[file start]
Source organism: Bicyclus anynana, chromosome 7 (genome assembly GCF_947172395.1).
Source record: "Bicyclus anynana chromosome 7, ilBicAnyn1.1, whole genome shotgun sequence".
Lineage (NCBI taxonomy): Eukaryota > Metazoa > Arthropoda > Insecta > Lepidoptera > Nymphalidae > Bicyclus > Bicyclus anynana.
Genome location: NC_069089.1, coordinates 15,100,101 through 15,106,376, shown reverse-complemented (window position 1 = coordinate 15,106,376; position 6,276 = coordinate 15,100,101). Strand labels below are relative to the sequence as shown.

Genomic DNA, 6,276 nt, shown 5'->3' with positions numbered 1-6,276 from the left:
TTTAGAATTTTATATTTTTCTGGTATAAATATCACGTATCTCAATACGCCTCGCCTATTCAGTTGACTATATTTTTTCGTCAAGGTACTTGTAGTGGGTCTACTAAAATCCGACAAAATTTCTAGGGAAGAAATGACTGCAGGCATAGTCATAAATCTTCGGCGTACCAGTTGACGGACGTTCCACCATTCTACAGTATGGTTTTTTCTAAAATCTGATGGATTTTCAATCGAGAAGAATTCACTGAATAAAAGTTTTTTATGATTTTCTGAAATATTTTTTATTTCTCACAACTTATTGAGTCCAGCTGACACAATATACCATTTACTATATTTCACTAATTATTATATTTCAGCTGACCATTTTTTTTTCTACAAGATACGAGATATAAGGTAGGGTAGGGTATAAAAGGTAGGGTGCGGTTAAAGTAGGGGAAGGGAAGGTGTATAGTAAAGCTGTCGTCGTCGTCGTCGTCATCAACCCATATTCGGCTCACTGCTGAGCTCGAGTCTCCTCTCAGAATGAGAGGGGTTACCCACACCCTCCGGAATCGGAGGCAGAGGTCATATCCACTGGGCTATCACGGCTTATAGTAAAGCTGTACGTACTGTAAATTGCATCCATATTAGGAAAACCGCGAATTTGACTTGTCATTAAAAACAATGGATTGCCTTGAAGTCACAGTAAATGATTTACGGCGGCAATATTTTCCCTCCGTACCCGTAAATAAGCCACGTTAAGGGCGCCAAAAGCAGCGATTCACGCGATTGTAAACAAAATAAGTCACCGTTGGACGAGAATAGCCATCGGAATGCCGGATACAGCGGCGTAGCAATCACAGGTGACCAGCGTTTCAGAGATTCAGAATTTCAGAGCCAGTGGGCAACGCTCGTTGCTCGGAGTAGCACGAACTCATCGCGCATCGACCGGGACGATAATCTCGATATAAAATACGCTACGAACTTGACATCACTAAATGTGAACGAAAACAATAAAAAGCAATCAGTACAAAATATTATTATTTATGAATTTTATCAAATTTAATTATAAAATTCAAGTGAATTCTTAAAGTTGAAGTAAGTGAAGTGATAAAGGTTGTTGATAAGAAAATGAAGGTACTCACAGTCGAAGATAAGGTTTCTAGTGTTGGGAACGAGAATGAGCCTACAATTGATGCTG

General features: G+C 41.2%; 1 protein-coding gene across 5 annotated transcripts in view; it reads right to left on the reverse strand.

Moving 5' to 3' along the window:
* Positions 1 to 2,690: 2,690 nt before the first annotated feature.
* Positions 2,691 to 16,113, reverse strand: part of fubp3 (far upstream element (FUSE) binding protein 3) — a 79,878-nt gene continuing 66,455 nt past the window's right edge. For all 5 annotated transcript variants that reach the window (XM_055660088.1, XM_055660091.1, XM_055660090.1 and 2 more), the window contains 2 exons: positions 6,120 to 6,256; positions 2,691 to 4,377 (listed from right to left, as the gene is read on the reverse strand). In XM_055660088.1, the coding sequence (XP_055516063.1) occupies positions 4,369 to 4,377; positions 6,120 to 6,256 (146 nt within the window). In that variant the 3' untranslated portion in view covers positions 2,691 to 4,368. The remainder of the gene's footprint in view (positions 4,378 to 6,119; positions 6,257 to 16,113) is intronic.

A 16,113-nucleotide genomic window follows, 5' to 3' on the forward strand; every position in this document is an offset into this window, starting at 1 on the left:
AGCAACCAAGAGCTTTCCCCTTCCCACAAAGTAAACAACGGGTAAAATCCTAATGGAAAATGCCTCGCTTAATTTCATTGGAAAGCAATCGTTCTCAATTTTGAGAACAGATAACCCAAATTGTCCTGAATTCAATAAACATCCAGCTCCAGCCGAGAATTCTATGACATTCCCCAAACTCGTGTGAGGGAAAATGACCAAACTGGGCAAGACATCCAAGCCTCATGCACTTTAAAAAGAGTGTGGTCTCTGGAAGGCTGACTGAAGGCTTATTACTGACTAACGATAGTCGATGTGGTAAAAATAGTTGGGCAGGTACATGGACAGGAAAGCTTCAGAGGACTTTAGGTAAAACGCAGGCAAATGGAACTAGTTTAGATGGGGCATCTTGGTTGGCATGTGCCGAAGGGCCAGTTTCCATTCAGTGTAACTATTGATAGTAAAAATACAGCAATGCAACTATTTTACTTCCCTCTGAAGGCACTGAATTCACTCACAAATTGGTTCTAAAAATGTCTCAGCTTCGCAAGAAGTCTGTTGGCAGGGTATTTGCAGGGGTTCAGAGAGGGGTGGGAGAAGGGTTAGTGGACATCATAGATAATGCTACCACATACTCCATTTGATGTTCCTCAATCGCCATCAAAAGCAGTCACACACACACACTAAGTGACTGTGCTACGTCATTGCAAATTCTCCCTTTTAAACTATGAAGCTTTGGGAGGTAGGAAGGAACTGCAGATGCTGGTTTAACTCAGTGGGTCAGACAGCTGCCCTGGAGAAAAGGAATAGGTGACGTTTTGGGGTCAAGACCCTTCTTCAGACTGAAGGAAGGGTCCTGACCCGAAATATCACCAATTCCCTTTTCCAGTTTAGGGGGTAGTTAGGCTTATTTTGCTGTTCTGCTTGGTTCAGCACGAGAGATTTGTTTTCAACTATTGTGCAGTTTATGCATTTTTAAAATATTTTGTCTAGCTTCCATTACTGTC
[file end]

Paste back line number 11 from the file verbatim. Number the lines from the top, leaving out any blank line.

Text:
A 16,113-nucleotide genomic window follows, 5' to 3' on the forward strand; every position in this document is an offset into this window, starting at 1 on the left: